25 May 2009 09:58 [Source: ICIS news]
By Ng Hun Wei
SINGAPORE (ICIS news)--Polyvinyl chloride (PVC) market players in China have hailed launch of PVC futures contracts in Dalian on Monday as a positive development, but say it will take time to tell if such financial instruments could take off.
Trading of the PVC futures contracts started on Monday at 09:00 hours Singapore time (02:00 GMT) at the Dalian Commodity Exchange (DCE).
September contracts – the earliest delivery-month available – gained almost yuan (CNY) 300/tonne ($44/tonne) from an opening price of CNY6,300/tonne in the first hour of trading. More than 80,000 contracts – or 400,000 tonnes – had changed hands by 12:00 hours.
"At this stage, the PVC futures contract is still a novelty and we are all learning along the way. I certainly don’t expect any producer to dive headlong into the market immediately," one of the leading Chinese PVC producers said in Mandarin.
It was unclear at this stage which producers had participated in the futures market so far, as trading was executed mainly through brokerages.
However, Shanghai Chlor-Alkali, the biggest PVC producer in China, confirmed its active participation last week and would look to hedge around 70% of its spot sales volume.
The advantages for trading PVC futures are similar to the reasons for participating in any other futures market, namely, improving risk management and market efficiency, industry sources said.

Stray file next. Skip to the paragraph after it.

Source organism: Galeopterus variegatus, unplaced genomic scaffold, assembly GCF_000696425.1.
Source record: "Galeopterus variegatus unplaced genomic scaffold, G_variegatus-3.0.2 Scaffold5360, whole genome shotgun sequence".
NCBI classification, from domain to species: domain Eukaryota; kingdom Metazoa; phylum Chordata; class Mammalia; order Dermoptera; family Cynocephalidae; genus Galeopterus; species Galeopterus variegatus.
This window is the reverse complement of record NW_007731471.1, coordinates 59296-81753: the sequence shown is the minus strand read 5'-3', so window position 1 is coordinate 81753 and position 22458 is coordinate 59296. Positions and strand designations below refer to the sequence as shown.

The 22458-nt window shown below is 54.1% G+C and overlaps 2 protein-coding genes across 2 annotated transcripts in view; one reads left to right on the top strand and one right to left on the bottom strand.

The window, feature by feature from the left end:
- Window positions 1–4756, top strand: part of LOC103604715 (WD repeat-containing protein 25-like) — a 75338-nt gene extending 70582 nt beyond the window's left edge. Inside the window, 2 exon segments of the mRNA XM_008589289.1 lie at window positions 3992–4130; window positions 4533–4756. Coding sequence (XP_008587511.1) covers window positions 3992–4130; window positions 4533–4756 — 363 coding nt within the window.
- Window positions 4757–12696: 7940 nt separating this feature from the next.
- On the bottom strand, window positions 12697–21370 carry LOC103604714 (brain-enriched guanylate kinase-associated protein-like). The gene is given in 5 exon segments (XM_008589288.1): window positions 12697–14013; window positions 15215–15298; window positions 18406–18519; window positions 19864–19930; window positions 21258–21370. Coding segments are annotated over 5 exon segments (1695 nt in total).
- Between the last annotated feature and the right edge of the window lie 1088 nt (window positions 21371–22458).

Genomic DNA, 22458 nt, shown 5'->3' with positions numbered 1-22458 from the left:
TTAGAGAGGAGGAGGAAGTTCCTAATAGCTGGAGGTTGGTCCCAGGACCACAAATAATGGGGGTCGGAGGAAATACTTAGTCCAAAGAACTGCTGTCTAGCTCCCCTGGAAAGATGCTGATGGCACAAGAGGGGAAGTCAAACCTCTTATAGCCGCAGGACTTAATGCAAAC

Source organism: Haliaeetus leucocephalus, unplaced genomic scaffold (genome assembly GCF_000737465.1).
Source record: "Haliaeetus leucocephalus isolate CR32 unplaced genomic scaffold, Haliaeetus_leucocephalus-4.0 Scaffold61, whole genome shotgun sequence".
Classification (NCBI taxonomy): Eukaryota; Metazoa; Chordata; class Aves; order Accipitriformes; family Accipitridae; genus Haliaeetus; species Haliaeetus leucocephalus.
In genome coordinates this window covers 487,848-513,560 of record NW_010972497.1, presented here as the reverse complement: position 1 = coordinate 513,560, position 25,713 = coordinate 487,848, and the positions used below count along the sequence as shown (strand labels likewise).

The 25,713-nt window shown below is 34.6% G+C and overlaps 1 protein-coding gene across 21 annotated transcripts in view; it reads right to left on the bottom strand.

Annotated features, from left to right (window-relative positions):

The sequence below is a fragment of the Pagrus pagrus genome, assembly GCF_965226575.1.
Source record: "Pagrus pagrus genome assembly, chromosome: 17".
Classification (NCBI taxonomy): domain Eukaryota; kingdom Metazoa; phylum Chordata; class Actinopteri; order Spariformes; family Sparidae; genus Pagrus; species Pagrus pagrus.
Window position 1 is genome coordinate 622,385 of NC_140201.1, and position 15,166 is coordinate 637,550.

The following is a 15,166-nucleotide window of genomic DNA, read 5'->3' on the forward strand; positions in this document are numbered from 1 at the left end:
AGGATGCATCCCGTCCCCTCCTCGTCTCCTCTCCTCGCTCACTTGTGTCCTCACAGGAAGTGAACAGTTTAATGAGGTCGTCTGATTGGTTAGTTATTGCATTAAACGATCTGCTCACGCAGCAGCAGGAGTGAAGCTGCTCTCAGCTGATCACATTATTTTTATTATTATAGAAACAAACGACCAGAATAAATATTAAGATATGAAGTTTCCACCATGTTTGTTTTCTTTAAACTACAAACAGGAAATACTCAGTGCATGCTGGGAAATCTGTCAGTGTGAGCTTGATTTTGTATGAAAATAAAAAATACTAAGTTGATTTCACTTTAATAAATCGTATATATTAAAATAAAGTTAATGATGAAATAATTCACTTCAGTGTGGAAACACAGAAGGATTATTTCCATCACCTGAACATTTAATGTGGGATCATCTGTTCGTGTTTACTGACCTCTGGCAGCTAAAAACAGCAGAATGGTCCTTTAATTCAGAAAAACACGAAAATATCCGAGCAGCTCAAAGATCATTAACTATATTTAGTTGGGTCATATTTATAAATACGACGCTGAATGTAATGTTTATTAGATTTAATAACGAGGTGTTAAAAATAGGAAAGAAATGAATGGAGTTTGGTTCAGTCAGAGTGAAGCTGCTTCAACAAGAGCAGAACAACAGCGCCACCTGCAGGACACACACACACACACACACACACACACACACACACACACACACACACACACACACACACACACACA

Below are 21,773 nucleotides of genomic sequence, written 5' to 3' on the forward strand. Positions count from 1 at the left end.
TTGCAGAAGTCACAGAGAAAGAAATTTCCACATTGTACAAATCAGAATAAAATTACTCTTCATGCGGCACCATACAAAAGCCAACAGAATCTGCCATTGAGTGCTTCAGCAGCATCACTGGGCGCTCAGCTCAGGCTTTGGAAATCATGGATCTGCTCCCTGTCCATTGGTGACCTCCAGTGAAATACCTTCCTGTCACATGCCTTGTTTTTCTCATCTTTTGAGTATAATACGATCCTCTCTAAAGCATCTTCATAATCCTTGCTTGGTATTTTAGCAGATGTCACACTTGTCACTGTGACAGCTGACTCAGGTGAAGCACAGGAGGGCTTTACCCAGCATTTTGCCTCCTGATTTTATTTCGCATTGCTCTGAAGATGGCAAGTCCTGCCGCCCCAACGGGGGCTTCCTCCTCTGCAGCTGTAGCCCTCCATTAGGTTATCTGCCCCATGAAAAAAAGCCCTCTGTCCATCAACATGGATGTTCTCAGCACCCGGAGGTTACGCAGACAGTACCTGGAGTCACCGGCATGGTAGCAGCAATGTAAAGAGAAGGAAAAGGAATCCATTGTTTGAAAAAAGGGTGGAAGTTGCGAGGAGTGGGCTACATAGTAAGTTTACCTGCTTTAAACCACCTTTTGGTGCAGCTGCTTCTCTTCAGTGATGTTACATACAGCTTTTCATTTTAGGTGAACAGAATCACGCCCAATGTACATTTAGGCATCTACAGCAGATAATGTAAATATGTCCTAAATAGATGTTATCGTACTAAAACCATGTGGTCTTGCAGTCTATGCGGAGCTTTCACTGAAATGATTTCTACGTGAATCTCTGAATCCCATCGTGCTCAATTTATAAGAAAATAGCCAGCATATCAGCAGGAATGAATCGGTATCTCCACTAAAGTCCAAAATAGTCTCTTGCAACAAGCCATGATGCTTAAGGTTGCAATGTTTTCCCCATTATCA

Traders and producers noted that PVC prices in China underwent bouts of severe volatility last year, rising more than 20% in the first eight months to CNY9,000/tonne ex-warehoouse (EXWH) before tumbling by more than 30% in the remaining four months.
The country, which consumed around 9m tonnes of PVC last year, has a massive PVC market with over 140 producers and more than 1,000 downstream factories.
Traders and producers had also talked of possible arbitrage opportunities relating, for example, to the spread between PVC and other plastics such as LLDPE, which was also traded on the DCE.
A well-regulated futures market would allow its participants to exploit opportunities for hedging or profit. However, it remained to be seen when the PVC futures market in Dalian would reach that level of sophistication, traders and producers said.
"This is after all the first time we have a PVC futures market here. We still need to assess the market’s liquidity and how delivery is actually implemented," a PVC trader said.
With over 100 PVC producers and 1,000 downstream factories, there exists a potential for mismatch in terms of the numbers of buyers and sellers in the PVC futures market, industry players said.
Much could eventually depend on the ability of brokerages to reach out to buyers from the downstream sectors, they added.
Although the exchange had stipulated several product grades that could be delivered without inspection, PVC producers said they also wanted to see how potential disputes over product specifications and delivery locations would be handled.
These questions were likely to be answered in September at the earliest, when the period for the first futures contract will expire.
Sources said market players would remain cautious because the Chinese government was expected to announce revisions on anti-dumping duties on PVC imports in September, which would affect the PVC demand and supply balance in the country.
($1 = CNY6.82)
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